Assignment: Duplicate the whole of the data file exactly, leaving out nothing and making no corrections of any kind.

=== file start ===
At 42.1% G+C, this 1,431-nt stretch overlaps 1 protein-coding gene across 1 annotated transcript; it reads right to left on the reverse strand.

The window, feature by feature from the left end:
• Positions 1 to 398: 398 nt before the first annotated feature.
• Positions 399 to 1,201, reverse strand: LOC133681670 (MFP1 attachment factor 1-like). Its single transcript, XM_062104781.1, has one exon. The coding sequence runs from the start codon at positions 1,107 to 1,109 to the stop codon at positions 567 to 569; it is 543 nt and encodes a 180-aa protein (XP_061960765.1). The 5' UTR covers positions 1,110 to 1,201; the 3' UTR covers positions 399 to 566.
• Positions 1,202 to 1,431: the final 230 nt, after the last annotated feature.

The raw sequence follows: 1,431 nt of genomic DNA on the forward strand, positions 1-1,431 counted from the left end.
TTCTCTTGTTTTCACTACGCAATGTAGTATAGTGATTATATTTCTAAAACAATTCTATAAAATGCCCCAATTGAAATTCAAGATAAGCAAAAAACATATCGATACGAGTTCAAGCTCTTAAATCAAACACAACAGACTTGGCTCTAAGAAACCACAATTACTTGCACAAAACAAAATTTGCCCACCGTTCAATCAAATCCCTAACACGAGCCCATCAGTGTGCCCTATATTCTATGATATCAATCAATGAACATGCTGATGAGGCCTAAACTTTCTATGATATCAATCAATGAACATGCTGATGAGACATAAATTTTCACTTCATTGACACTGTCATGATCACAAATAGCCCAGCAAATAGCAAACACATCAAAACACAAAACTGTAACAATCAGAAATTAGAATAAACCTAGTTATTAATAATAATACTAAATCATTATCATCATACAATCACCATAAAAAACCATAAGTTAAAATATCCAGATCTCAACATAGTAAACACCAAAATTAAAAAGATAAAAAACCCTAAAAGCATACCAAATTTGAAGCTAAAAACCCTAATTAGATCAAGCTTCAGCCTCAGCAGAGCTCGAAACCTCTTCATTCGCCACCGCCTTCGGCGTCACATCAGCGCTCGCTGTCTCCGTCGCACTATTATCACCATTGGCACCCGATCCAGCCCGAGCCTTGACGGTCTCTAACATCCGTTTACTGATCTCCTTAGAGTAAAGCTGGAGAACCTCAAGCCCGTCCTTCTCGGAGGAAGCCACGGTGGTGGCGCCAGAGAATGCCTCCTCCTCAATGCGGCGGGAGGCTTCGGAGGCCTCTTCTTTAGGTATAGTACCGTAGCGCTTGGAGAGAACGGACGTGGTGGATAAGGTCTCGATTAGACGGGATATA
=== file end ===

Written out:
At 42.1% G+C, this 1,431-nt stretch overlaps 1 protein-coding gene across 1 annotated transcript; it reads right to left on the reverse strand.

The window, feature by feature from the left end:
• Positions 1 to 398: 398 nt before the first annotated feature.
• Positions 399 to 1,201, reverse strand: LOC133681670 (MFP1 attachment factor 1-like). Its single transcript, XM_062104781.1, has one exon. The coding sequence runs from the start codon at positions 1,107 to 1,109 to the stop codon at positions 567 to 569; it is 543 nt and encodes a 180-aa protein (XP_061960765.1). The 5' UTR covers positions 1,110 to 1,201; the 3' UTR covers positions 399 to 566.
• Positions 1,202 to 1,431: the final 230 nt, after the last annotated feature.

The raw sequence follows: 1,431 nt of genomic DNA on the forward strand, positions 1-1,431 counted from the left end.
TTCTCTTGTTTTCACTACGCAATGTAGTATAGTGATTATATTTCTAAAACAATTCTATAAAATGCCCCAATTGAAATTCAAGATAAGCAAAAAACATATCGATACGAGTTCAAGCTCTTAAATCAAACACAACAGACTTGGCTCTAAGAAACCACAATTACTTGCACAAAACAAAATTTGCCCACCGTTCAATCAAATCCCTAACACGAGCCCATCAGTGTGCCCTATATTCTATGATATCAATCAATGAACATGCTGATGAGGCCTAAACTTTCTATGATATCAATCAATGAACATGCTGATGAGACATAAATTTTCACTTCATTGACACTGTCATGATCACAAATAGCCCAGCAAATAGCAAACACATCAAAACACAAAACTGTAACAATCAGAAATTAGAATAAACCTAGTTATTAATAATAATACTAAATCATTATCATCATACAATCACCATAAAAAACCATAAGTTAAAATATCCAGATCTCAACATAGTAAACACCAAAATTAAAAAGATAAAAAACCCTAAAAGCATACCAAATTTGAAGCTAAAAACCCTAATTAGATCAAGCTTCAGCCTCAGCAGAGCTCGAAACCTCTTCATTCGCCACCGCCTTCGGCGTCACATCAGCGCTCGCTGTCTCCGTCGCACTATTATCACCATTGGCACCCGATCCAGCCCGAGCCTTGACGGTCTCTAACATCCGTTTACTGATCTCCTTAGAGTAAAGCTGGAGAACCTCAAGCCCGTCCTTCTCGGAGGAAGCCACGGTGGTGGCGCCAGAGAATGCCTCCTCCTCAATGCGGCGGGAGGCTTCGGAGGCCTCTTCTTTAGGTATAGTACCGTAGCGCTTGGAGAGAACGGACGTGGTGGATAAGGTCTCGATTAGACGGGATATA